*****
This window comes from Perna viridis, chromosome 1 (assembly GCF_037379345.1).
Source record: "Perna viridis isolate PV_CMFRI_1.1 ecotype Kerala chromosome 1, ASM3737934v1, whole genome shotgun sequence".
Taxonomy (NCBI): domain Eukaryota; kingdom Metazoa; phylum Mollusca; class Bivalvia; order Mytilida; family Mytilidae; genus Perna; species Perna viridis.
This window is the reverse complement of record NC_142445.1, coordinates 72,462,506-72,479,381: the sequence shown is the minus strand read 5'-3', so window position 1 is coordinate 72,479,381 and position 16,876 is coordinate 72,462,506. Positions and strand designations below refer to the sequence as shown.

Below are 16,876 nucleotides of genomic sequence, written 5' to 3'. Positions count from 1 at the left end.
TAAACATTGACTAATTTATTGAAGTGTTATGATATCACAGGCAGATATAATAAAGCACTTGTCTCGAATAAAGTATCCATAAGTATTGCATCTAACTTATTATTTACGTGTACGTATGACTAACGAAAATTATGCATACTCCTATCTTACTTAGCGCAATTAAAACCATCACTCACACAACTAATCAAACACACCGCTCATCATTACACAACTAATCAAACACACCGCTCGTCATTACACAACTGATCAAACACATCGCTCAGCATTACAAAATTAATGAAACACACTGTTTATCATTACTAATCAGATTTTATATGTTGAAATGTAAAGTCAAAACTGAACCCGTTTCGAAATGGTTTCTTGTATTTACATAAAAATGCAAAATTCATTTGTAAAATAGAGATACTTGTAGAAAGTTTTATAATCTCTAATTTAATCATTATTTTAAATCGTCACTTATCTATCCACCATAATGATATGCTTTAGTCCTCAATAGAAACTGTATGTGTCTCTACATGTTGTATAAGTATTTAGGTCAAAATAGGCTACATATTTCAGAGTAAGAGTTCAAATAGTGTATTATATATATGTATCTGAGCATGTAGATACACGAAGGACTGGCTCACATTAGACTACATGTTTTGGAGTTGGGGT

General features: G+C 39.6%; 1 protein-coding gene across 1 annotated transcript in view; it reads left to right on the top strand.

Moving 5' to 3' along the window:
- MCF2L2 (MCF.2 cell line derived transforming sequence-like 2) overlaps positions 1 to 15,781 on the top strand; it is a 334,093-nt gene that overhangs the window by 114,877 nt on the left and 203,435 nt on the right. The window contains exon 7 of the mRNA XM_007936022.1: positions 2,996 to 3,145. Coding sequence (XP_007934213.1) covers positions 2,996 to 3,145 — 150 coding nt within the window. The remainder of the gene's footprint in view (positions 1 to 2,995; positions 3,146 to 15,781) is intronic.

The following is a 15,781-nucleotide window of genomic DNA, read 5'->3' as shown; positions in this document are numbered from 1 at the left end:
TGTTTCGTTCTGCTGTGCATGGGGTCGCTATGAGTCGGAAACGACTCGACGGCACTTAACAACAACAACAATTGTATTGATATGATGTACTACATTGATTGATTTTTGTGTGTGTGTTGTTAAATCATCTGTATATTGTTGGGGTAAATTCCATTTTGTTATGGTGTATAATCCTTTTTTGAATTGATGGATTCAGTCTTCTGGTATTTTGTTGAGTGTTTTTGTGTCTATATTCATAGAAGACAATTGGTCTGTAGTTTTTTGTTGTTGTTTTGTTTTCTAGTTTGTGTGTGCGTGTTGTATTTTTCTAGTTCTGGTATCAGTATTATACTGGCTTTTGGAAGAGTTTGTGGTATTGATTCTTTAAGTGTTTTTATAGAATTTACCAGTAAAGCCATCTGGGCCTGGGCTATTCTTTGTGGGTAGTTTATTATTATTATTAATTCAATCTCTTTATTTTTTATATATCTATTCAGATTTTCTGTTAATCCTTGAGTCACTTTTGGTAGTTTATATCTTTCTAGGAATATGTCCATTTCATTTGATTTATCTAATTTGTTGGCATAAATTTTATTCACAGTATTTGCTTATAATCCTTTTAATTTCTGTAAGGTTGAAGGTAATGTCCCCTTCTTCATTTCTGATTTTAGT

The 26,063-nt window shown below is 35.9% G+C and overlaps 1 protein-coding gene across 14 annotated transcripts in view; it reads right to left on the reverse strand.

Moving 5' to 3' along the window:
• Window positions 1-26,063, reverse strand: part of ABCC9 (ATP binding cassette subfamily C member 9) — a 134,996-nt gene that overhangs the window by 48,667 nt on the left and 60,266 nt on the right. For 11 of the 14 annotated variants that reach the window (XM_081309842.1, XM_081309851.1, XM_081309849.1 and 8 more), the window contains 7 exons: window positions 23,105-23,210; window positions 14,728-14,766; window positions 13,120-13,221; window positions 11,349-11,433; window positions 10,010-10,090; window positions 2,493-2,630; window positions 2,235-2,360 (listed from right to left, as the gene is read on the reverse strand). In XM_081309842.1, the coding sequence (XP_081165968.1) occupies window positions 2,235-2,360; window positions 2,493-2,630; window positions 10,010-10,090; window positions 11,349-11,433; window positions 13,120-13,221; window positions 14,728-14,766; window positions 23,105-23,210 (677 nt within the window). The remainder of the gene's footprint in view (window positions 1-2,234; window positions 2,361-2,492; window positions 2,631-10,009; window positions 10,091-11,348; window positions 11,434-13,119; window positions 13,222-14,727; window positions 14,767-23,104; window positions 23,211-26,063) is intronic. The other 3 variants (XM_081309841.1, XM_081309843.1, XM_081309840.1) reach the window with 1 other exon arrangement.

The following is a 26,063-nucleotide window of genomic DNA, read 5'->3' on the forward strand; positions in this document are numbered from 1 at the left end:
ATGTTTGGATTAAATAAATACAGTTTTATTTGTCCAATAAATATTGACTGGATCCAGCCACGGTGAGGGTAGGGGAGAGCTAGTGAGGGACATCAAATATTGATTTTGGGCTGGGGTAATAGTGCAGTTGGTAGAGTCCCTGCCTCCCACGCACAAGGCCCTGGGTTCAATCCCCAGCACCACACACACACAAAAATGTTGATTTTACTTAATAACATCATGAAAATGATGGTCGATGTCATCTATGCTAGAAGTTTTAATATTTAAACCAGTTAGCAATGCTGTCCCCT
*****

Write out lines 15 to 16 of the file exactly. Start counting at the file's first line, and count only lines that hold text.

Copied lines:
The following is a 26,063-nucleotide window of genomic DNA, read 5'->3' on the forward strand; positions in this document are numbered from 1 at the left end:
ATGTTTGGATTAAATAAATACAGTTTTATTTGTCCAATAAATATTGACTGGATCCAGCCACGGTGAGGGTAGGGGAGAGCTAGTGAGGGACATCAAATATTGATTTTGGGCTGGGGTAATAGTGCAGTTGGTAGAGTCCCTGCCTCCCACGCACAAGGCCCTGGGTTCAATCCCCAGCACCACACACACACAAAAATGTTGATTTTACTTAATAACATCATGAAAATGATGGTCGATGTCATCTATGCTAGAAGTTTTAATATTTAAACCAGTTAGCAATGCTGTCCCCT